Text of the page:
Pheromone trap catches of P. xylostella males testing different dosages in different areas for one month in years 1994 and 1995 [80].

a Loaded with synthesised pheromone.


b Lure of AgriSense Co.


5.2. Sweet potato weevils, Cylas formicarius elegantulus

  • Lure type: lures baited with the synthesized pheromone 28 (96%, GC) and products provided by Department of Entomology, CIP Aptartodo 5969, Lima 1, Peru.

  • Trap type: tube trap made from plastic flask with six windows (Figure 3).

  • Area: sweet potato fields in Hoc Mon district (Ho Chi Minh City).

Figure 3.

Tube traps and captured sweet potato weevils, C. formicarius elegantulus [86].

Sweet potato weevil, C. formicarius is the most serious pest of sweet potato which mainly causes damage to fields not only in Vietnam but also around the world. The adult female deposits a single egg near the juncture of stem and tuber and the hatched larvae burrow directly into the tuber of plant. Management of this pest is particularly important in agriculture and storage. Nguyen et al. [80] carried out field tests of the weevils in sweet potato fields of Hoc Mon district of Ho Chi Minh City. The results revealed that the weevil capture increased with an increase of pheromone dosage and two pheromone sources, synthesized and commercial, are comparable in their attractiveness to this weevil (Table 3).

Cultivation seasonCaptured mean males/trap/night±S.E
Lure (mg)
0.01a0.1a1.0a1.0bControl
1124.6±30.5215.3±86.4486.8±183.4541.2±202.30
2108.9±26.2202.6±39.1455.9±121.5501.6±136.20

Table 3.

Trap catches of C. formicarius males testing different dosages of the pheromone for one week in 1995 [86].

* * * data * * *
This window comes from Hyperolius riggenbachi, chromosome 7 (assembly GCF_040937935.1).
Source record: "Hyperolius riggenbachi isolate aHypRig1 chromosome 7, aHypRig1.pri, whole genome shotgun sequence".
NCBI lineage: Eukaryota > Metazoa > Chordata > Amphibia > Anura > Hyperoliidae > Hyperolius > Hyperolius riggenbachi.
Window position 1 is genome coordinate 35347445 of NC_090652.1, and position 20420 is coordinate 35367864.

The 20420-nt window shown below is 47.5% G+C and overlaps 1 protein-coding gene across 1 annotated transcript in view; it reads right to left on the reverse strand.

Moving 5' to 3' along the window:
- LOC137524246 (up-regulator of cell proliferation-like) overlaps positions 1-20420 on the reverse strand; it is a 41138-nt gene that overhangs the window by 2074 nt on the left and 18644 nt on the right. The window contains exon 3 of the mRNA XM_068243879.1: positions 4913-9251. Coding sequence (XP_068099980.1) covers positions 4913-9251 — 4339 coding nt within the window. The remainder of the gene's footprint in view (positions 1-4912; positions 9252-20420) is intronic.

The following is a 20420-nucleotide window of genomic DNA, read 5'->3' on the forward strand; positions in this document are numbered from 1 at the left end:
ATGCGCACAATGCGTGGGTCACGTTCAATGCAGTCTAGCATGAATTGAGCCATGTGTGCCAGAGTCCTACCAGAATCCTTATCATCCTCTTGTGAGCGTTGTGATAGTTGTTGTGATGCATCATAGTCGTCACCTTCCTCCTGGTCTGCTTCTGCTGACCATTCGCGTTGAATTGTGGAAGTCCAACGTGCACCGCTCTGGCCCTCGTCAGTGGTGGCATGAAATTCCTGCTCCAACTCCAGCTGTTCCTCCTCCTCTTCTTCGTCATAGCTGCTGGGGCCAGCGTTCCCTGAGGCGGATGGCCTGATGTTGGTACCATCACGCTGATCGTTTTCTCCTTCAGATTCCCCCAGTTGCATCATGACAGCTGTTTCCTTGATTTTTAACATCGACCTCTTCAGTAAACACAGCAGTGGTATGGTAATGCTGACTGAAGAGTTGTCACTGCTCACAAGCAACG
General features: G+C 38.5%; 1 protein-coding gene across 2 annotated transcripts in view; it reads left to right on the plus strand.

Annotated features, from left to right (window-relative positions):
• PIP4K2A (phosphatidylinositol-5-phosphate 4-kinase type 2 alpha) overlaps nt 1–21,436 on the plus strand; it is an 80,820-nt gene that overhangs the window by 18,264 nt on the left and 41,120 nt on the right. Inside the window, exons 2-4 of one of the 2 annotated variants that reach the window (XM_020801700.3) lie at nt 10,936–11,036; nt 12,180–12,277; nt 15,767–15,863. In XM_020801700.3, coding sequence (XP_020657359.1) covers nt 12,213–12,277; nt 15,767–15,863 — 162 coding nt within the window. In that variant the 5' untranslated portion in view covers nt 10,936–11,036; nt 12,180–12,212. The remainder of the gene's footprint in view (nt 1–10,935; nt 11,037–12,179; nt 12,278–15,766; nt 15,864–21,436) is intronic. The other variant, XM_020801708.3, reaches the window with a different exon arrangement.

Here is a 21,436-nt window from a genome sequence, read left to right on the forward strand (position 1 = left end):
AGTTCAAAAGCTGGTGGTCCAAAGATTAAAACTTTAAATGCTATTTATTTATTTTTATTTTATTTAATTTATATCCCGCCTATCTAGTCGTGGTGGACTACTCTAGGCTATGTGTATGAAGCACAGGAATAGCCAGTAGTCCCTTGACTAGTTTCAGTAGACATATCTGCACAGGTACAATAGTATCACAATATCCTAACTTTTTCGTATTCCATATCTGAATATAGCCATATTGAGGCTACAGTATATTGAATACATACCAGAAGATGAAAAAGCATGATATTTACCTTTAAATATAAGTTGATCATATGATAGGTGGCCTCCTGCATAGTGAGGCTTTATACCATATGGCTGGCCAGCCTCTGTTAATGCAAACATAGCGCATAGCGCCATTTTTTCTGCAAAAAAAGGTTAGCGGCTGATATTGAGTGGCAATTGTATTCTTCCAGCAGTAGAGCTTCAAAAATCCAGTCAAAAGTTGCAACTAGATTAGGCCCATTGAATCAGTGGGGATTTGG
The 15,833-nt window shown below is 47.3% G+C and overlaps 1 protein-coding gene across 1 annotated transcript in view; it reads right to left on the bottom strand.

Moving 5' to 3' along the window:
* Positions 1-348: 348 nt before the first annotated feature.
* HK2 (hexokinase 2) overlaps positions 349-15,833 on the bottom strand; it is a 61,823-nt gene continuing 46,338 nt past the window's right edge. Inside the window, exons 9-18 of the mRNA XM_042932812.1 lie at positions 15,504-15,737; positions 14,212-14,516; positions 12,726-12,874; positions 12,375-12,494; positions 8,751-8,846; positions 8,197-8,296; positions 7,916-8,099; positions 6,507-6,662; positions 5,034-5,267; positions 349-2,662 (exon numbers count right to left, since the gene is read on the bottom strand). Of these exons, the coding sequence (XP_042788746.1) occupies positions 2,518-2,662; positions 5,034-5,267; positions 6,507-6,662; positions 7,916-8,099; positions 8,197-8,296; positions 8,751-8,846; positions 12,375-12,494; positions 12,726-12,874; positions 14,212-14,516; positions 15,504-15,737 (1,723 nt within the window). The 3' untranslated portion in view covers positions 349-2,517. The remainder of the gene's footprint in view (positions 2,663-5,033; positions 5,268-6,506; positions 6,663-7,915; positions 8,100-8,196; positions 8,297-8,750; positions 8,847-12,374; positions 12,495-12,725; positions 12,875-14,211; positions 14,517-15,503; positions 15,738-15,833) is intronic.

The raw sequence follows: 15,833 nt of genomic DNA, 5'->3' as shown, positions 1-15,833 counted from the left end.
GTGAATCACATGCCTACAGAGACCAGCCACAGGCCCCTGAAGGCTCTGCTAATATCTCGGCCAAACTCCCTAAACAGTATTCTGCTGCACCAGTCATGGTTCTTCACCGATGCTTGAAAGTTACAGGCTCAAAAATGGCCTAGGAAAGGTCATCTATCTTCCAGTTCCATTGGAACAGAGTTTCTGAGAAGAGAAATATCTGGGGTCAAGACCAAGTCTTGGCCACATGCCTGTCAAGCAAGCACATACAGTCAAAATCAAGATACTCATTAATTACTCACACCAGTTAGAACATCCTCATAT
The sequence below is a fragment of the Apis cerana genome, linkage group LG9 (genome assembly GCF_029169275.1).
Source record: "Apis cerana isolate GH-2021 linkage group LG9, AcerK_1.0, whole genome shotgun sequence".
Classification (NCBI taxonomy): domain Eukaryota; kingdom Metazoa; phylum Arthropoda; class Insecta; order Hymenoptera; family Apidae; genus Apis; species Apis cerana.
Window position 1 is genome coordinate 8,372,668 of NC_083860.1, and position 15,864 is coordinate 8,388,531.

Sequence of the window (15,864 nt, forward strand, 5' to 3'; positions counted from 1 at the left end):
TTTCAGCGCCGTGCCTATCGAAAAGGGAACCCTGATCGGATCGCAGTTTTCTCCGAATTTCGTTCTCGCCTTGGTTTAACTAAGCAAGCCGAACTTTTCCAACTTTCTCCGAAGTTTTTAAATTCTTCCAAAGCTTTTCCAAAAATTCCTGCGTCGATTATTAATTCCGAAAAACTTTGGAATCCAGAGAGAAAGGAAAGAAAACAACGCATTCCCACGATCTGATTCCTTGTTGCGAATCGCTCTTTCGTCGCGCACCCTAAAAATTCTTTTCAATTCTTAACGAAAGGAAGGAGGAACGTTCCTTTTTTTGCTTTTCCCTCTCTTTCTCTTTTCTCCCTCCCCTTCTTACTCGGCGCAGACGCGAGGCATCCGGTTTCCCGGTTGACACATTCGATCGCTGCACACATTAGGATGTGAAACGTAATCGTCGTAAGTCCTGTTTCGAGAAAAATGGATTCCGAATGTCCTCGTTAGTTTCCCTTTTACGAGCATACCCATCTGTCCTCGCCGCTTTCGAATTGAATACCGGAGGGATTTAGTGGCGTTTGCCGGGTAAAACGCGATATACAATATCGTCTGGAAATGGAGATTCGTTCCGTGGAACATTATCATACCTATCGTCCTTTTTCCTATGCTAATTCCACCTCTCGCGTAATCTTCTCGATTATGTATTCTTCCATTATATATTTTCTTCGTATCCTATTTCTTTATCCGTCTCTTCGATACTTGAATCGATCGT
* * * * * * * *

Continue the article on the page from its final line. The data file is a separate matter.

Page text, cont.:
a Loaded with synthesised pheromone.


b Pheromone provided from Department of Entomology, CIP Apartado 5969, Lima 1, Peru.


5.3. Screening sex attractants for moths in Mekong Delta of Vietnam

  • Lure type: synthesized and commercial compounds

    • Monoenyl alcohols: Z7-12:OH (23), Z11-14:OH and E11-14:OH

    • Monoenyl acetates: Z5-10:Ac, Z5-12:Ac, Z7-12:Ac (24), Z9-12:Ac, Z9-14:Ac, Z11-14:Ac, E11-14:Ac

    • Dienyl acetates: Z9,E11-14:Ac and Z9,E12-14:Ac

    • Monoenyl aldehyde: Z11-14:Ald

    • Trienes: Z3,Z6,Z9-18:H, Z3,Z6,Z9-19:H, Z3,Z6,Z9-20:H and Z3,Z6,Z9-21:H

    • Epoxydienes: racemic mixtures of epoxy3,Z6,Z9-18:H, Z3,epoxy6,Z9-18:H, Z3,Z6,epoxy9-18:H and their C19-C21 homologs

  • Trap type: sticky board trap (30 × 27 cm)

  • Area: orchards of Chinese apple, guava and longan in Can Tho City from December 1998 to November 1999 and orchards of plum and guava from January to December in 2000

Hai et al. [18] screened six typical attractants to obtain evaluation of the harmful pest population in Mekong Delta of Vietnam. The field tests found male attraction of nineteen Lepidopteran species including nine taxonomically identified species and ten other taxonomically unidentified species. Compound Z11-14:Ac and its mixture were identified as important attractants of Tortricid species such as A. privatana, A. atrolucens, M. furtive, while numerous Noctuid species such as A. signata, C. eriosoma, C. agnate, C. albostriata, A. ochreata, and S. pectinicornis were attracted by lures baited with Z7-12:Ac (24) as a major component. In addition, the seasonal effect clue for male catch of Noctuid species was also observed. For example, the flights were primarily captured in the dry season, from January to March, and in the latter half of the rainy season, September to December whereas the male catch was rarely observed from April to July. These results could help to depict effective ecological behaviour of the pests in these areas.